For now, that stance seems to suggest that the self regulation of the industry is working. Magee noted that some concepts "transcend the medium" when it comes to self regulation. "Transparency, prominent notice, use of personal data, and providing the ability to opt out easily" all are areas the FTC continues to watch.
Certification and feedback loop programs were noted by panelist Tom Bartel, CPO of Return Path, as an example of how the industry cooperates in order to make self regulation work. Especially for certification programs, "Email marketers put themselves forward voluntarily to be held to high standards," Bartel says. "Including the things Peder listed about prominence. Once they are vouched for by the third party, the ISPs can make good decisions about what to do with email from those senders.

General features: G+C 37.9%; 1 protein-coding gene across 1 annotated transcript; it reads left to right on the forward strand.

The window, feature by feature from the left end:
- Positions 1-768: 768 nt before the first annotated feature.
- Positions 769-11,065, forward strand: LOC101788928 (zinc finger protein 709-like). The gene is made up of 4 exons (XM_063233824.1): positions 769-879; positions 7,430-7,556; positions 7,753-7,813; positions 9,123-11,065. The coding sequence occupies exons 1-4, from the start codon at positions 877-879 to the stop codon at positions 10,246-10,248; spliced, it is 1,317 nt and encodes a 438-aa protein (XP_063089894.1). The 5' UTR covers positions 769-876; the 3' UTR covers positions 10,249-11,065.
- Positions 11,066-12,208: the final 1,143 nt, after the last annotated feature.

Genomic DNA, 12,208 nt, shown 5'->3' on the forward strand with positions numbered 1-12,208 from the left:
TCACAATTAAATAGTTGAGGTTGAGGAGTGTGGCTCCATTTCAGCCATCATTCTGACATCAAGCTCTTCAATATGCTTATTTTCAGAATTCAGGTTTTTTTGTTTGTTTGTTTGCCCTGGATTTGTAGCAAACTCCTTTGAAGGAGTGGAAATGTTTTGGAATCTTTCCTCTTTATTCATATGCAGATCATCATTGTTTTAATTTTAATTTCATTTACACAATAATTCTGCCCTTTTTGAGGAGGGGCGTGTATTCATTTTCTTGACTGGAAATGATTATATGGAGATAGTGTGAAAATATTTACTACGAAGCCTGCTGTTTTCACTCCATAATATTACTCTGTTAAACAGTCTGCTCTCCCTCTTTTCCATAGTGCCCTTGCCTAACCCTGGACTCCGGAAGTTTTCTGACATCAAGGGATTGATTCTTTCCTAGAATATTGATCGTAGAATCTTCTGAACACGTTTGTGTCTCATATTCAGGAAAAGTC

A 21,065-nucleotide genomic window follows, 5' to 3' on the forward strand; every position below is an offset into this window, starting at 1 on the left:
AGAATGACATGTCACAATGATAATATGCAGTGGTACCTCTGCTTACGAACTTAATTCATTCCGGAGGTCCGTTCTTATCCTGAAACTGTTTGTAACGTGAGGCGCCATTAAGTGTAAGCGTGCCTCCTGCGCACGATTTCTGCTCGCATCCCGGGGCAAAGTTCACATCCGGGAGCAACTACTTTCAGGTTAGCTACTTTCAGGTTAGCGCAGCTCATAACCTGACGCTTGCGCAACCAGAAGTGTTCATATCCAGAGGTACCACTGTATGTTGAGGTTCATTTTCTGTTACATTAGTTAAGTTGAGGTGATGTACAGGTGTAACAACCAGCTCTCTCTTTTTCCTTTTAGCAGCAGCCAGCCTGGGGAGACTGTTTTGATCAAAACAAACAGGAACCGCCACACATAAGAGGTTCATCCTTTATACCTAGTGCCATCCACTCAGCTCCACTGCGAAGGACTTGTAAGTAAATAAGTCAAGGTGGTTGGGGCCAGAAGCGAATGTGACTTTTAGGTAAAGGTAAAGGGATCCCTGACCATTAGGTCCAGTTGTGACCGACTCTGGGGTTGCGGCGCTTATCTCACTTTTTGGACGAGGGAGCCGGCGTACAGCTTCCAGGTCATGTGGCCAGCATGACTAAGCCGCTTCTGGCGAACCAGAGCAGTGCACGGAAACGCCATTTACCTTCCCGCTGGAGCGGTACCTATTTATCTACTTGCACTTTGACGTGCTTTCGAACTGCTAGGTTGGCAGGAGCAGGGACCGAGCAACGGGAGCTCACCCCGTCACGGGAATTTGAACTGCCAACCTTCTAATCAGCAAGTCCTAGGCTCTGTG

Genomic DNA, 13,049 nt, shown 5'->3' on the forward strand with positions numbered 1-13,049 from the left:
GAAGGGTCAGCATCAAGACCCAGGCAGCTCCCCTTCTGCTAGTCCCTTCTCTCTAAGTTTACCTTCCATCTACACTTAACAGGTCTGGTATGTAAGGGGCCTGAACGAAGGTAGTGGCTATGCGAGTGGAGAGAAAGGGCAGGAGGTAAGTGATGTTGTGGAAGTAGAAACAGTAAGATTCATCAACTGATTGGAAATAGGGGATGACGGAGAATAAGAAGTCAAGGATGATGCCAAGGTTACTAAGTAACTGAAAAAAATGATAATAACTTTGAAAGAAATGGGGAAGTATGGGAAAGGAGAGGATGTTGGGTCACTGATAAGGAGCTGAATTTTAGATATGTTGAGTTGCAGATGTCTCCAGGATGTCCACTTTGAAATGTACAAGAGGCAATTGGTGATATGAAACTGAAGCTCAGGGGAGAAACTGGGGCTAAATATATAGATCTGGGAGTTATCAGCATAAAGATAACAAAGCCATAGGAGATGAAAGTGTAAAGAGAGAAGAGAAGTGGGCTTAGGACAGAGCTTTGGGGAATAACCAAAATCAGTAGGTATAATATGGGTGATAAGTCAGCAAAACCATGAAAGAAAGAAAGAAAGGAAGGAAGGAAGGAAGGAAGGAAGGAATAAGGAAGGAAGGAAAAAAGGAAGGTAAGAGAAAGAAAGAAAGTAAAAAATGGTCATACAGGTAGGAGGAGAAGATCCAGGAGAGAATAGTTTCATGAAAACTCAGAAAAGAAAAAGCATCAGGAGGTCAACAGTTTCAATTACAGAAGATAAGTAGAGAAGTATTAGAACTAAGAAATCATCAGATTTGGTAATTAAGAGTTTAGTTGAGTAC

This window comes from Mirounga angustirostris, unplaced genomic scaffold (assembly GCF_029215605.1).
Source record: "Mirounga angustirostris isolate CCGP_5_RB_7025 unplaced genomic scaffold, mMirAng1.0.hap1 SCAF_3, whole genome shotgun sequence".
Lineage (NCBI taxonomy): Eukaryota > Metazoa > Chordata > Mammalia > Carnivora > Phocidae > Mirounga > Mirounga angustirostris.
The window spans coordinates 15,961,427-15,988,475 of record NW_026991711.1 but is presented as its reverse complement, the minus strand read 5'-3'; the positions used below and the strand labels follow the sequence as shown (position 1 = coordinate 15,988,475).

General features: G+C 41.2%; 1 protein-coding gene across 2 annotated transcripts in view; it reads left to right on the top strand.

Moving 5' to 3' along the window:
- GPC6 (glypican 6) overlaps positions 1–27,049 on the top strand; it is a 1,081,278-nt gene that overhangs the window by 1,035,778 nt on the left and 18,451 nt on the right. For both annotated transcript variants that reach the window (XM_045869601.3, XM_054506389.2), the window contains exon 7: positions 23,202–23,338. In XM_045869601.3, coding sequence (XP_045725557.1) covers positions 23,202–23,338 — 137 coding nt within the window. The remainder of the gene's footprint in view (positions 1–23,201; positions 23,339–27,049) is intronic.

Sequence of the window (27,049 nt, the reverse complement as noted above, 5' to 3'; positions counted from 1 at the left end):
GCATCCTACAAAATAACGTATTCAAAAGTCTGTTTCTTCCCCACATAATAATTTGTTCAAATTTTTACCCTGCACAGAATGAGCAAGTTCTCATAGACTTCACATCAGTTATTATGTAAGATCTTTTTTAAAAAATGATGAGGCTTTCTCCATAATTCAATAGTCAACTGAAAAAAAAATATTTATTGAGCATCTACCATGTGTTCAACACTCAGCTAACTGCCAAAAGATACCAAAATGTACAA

"Participation in these programs shows marketers are willing to go way past the law, and well past best practices," Bartel states.
The FTC remains aggressive about prosecuting offenders under CAN-SPAM. Magee says, "CAN-SPAM and some of the filtering technologies have reduced the spam that consumers were getting a lot more of." He notes that the agency also brings cases against phishing scams, often initiated through email. Webinar moderator and DMA VP of Government Affairs Jerry Cerasale noted, "The FTC is the most active regulatory body in this area. Opt-in laws in Europe have not resulted in as many cases as the FTC."